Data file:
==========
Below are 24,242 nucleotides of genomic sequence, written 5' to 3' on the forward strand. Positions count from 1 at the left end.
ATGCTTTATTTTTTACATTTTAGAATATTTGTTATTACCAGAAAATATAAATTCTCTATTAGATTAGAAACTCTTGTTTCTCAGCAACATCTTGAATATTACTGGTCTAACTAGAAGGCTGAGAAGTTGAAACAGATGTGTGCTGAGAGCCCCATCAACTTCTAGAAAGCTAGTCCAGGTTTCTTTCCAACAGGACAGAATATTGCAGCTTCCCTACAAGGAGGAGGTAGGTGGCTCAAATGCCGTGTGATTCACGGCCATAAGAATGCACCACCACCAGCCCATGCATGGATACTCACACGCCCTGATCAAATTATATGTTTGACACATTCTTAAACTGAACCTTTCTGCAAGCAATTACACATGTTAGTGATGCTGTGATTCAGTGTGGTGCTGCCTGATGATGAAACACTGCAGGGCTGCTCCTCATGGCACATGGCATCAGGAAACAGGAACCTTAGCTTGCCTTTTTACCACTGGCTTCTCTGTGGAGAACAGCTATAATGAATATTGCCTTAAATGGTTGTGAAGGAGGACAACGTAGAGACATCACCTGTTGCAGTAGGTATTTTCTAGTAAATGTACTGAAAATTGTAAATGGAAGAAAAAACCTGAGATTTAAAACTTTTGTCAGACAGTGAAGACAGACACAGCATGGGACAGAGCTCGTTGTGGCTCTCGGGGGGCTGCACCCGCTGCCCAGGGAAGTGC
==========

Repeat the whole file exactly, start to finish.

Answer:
Below are 24,242 nucleotides of genomic sequence, written 5' to 3' on the forward strand. Positions count from 1 at the left end.
ATGCTTTATTTTTTACATTTTAGAATATTTGTTATTACCAGAAAATATAAATTCTCTATTAGATTAGAAACTCTTGTTTCTCAGCAACATCTTGAATATTACTGGTCTAACTAGAAGGCTGAGAAGTTGAAACAGATGTGTGCTGAGAGCCCCATCAACTTCTAGAAAGCTAGTCCAGGTTTCTTTCCAACAGGACAGAATATTGCAGCTTCCCTACAAGGAGGAGGTAGGTGGCTCAAATGCCGTGTGATTCACGGCCATAAGAATGCACCACCACCAGCCCATGCATGGATACTCACACGCCCTGATCAAATTATATGTTTGACACATTCTTAAACTGAACCTTTCTGCAAGCAATTACACATGTTAGTGATGCTGTGATTCAGTGTGGTGCTGCCTGATGATGAAACACTGCAGGGCTGCTCCTCATGGCACATGGCATCAGGAAACAGGAACCTTAGCTTGCCTTTTTACCACTGGCTTCTCTGTGGAGAACAGCTATAATGAATATTGCCTTAAATGGTTGTGAAGGAGGACAACGTAGAGACATCACCTGTTGCAGTAGGTATTTTCTAGTAAATGTACTGAAAATTGTAAATGGAAGAAAAAACCTGAGATTTAAAACTTTTGTCAGACAGTGAAGACAGACACAGCATGGGACAGAGCTCGTTGTGGCTCTCGGGGGGCTGCACCCGCTGCCCAGGGAAGTGC